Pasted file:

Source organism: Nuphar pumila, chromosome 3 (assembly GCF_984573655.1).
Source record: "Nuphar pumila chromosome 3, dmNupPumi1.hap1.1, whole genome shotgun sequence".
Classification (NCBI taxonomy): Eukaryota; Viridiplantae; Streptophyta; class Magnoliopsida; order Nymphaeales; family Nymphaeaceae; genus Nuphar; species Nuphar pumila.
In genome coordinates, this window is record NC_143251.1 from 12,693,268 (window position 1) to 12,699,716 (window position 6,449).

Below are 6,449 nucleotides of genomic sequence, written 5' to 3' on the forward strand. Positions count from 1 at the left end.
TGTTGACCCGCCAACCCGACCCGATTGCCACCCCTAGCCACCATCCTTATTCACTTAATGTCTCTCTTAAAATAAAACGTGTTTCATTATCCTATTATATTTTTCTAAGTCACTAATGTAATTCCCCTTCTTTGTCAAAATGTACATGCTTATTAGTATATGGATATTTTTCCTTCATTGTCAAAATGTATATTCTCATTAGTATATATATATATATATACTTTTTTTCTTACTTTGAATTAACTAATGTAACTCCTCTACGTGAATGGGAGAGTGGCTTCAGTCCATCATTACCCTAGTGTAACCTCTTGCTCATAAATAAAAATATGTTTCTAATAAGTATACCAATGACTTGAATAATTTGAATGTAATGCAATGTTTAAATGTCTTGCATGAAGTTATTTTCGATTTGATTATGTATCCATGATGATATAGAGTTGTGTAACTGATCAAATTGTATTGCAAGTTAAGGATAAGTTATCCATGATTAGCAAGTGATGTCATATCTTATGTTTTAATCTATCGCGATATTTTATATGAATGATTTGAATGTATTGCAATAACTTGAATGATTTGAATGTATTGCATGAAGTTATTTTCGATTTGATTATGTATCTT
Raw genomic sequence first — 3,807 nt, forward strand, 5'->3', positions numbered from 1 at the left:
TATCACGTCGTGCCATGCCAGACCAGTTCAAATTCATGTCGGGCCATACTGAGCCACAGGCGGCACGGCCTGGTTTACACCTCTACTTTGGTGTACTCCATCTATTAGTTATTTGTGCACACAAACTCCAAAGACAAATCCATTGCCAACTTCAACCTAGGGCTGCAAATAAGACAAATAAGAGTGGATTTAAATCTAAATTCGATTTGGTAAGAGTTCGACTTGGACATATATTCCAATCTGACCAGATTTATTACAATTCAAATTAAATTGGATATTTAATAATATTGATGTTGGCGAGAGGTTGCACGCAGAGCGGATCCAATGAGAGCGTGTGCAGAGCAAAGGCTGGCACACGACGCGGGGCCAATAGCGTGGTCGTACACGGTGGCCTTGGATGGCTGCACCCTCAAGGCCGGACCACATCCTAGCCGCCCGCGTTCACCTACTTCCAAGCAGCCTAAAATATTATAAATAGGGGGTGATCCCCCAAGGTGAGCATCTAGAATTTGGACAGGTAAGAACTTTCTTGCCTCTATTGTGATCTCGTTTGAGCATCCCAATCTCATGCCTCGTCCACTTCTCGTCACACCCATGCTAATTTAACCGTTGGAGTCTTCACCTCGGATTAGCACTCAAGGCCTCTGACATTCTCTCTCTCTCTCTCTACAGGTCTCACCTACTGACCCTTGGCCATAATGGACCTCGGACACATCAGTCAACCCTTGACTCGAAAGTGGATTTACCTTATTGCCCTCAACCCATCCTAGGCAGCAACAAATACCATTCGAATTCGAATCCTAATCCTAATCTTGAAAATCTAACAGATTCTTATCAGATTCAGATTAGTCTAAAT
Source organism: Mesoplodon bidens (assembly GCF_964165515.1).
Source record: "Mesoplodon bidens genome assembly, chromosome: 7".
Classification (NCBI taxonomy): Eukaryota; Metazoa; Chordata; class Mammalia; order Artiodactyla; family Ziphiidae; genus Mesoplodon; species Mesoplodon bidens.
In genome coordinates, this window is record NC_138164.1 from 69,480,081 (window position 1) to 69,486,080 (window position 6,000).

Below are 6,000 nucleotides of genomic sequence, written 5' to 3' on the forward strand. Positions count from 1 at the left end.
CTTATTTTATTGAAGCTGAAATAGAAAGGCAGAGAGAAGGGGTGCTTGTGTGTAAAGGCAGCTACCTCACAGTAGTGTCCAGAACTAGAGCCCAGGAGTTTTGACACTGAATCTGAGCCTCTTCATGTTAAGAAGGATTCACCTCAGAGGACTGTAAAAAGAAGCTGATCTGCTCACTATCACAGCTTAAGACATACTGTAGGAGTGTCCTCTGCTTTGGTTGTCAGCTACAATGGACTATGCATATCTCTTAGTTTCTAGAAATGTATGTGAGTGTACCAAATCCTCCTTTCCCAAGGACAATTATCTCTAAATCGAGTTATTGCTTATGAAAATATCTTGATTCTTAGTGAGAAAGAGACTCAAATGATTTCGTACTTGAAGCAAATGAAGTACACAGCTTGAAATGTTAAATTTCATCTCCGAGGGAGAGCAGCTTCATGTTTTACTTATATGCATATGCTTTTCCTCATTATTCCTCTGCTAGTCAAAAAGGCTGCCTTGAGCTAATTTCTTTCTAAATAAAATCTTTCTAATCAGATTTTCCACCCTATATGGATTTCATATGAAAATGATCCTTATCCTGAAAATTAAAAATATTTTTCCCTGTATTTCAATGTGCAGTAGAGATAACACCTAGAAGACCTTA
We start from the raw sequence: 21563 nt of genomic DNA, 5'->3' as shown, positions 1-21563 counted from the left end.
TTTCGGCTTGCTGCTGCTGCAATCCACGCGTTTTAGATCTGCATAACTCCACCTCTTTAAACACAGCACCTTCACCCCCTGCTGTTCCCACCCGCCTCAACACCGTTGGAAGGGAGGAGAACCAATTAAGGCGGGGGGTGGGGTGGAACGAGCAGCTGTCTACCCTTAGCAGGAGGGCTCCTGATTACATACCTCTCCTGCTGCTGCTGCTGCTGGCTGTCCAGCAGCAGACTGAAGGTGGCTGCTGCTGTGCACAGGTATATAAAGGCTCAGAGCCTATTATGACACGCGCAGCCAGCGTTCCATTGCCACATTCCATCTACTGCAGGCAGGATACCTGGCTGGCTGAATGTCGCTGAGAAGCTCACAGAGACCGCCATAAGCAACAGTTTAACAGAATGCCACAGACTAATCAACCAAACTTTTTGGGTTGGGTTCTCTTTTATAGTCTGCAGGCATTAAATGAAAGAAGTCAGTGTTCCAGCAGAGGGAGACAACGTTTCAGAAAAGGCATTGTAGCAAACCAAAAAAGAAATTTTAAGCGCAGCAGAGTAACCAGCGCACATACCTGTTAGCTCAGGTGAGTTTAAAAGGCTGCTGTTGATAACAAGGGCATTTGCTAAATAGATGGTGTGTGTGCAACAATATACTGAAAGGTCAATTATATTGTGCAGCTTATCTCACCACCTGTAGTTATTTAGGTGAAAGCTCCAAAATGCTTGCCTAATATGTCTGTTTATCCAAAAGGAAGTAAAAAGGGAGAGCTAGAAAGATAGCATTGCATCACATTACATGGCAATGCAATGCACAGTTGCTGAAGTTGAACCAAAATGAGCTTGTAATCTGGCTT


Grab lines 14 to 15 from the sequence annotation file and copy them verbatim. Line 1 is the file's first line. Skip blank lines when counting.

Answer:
CTTATTTTATTGAAGCTGAAATAGAAAGGCAGAGAGAAGGGGTGCTTGTGTGTAAAGGCAGCTACCTCACAGTAGTGTCCAGAACTAGAGCCCAGGAGTTTTGACACTGAATCTGAGCCTCTTCATGTTAAGAAGGATTCACCTCAGAGGACTGTAAAAAGAAGCTGATCTGCTCACTATCACAGCTTAAGACATACTGTAGGAGTGTCCTCTGCTTTGGTTGTCAGCTACAATGGACTATGCATATCTCTTAGTTTCTAGAAATGTATGTGAGTGTACCAAATCCTCCTTTCCCAAGGACAATTATCTCTAAATCGAGTTATTGCTTATGAAAATATCTTGATTCTTAGTGAGAAAGAGACTCAAATGATTTCGTACTTGAAGCAAATGAAGTACACAGCTTGAAATGTTAAATTTCATCTCCGAGGGAGAGCAGCTTCATGTTTTACTTATATGCATATGCTTTTCCTCATTATTCCTCTGCTAGTCAAAAAGGCTGCCTTGAGCTAATTTCTTTCTAAATAAAATCTTTCTAATCAGATTTTCCACCCTATATGGATTTCATATGAAAATGATCCTTATCCTGAAAATTAAAAATATTTTTCCCTGTATTTCAATGTGCAGTAGAGATAACACCTAGAAGACCTTA
We start from the raw sequence: 21563 nt of genomic DNA, 5'->3' as shown, positions 1-21563 counted from the left end.